Median Fire Arrows

From Purchas His Pilgrims, Book 4, Chapter 2, Of the Medes, we have an example of flaming arrows being used against humans, rather than as mere incendiaries to ignite buildings and ships.

In this Region was made the oile Medicum, wherein their arrowes were steeped, which being shot out of a looser bow (for a swifter shot extinguished it) did burne the flesh in which it did sticke, and if water were applied to it, the fire thereof encreased. Nor could any remedy cure the same, but hurling dust thereon. It was composed of Naphta.

 

Another Fire Arrow Recipe

A follow-up the earlier fire arrow post. Nathanael Nye’s 1670 book “A Treatise of Artificiall Fire-Works for War and Recreation” contains another recipe. The illustration demonstrates naval use, but the description makes clear that it is also intended to be used against individuals.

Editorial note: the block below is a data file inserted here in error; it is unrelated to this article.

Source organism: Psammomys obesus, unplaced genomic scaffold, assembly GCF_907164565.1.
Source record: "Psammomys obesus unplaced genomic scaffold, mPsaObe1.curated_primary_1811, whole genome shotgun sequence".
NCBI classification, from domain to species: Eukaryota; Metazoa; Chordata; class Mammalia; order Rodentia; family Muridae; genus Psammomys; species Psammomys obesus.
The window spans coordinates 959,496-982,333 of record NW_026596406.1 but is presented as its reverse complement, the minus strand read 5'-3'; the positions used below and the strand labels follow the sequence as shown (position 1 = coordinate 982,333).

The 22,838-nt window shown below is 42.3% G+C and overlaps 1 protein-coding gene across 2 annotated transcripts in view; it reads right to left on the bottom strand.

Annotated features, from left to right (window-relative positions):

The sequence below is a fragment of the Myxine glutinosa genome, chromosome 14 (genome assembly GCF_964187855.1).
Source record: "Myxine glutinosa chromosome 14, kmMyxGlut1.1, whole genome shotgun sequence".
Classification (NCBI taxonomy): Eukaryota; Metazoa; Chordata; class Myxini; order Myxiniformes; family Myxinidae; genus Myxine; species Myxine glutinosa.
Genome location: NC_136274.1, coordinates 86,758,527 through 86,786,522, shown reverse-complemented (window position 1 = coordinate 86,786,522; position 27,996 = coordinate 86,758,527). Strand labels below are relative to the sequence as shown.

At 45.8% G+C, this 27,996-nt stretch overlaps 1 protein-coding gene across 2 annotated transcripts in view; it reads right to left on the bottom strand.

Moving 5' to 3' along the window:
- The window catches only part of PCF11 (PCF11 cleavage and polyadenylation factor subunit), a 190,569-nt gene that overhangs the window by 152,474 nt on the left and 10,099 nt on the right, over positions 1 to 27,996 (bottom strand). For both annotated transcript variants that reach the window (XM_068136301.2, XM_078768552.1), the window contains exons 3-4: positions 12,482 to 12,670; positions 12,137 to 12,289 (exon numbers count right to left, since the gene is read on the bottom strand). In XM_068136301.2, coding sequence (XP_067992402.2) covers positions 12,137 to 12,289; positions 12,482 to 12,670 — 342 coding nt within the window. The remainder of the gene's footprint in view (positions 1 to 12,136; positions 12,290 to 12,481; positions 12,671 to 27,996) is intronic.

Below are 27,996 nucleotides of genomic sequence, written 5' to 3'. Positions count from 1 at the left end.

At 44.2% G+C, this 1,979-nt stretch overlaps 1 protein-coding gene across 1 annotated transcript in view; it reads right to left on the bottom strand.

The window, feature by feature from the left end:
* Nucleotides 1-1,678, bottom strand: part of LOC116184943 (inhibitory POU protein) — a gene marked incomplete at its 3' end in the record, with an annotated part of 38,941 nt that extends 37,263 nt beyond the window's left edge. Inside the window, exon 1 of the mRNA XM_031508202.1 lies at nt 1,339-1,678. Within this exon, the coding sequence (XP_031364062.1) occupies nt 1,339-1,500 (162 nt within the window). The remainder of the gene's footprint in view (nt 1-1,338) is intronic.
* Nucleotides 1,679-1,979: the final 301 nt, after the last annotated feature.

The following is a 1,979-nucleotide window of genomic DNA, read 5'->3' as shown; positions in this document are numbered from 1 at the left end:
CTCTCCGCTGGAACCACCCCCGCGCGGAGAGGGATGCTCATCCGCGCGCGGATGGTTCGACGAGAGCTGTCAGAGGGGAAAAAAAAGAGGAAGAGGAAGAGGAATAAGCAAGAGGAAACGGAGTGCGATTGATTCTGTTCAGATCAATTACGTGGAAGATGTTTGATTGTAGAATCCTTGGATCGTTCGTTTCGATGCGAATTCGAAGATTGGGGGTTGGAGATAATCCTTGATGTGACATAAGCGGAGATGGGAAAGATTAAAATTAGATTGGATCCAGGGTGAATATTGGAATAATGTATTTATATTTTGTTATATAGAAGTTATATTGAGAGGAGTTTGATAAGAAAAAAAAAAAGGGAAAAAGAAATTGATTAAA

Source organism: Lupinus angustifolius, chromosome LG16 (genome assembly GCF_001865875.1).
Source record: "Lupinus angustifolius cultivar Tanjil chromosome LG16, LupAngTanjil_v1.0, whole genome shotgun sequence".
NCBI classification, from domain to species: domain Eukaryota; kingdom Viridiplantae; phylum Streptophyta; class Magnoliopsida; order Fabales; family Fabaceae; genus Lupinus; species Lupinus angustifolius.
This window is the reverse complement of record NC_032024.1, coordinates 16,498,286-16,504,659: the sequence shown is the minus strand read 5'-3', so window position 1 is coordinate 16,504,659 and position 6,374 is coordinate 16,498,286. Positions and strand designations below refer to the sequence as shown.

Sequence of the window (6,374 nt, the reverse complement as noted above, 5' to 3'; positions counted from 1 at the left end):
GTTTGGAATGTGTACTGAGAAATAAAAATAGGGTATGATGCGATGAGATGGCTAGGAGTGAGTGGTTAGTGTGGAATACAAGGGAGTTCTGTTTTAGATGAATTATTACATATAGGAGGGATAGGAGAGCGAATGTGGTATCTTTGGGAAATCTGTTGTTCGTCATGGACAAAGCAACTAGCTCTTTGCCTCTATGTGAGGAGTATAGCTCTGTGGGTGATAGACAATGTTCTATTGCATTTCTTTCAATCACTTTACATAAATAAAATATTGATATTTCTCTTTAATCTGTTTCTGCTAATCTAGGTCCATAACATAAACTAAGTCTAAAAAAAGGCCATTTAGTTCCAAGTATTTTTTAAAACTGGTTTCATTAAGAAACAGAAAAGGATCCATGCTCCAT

Nathaniel Nye Fire Arrow

Get a long shaft of wood ; and joyne unto it an iron head, after the manner of the figure in the margen; and about the middle of that head make first a linnen bag, in form of an Egg, leaving open at the end before a hole, that it may be fitted with the composition following. Take one pound of [salt]Peter, half a pound of Gun-powder, and as much Brimstone in powder, all these ingredients being well mixed, and mingled with oyle of Petrioll : with these fill the bag round about the arrow head : then let all be bound about with wire, and for the priming of these, dip Cotton-week into Gunpowder wet with water, let the Cotton be well dried again before it be applyed. Now for the joyning of your wooden shaft to the arrow head, it ought to be done so slightly, that being fastened into any thing, those may be deceived, and pull it onely away, & to hinder that one may not pluck out the head with their hands there may be made a small hole quite thorow backwards, and so a man will be prevented in assaying to pull it off, although it stick in his fellows clothes.

Not sure what “oyle of Petrioll” is, unless Nye means petroleum. The “cotton-week” probably means cotton wick. Again, not sure why the wick should be cotton. Nye’s matchcord recipe calls for hemp or tow.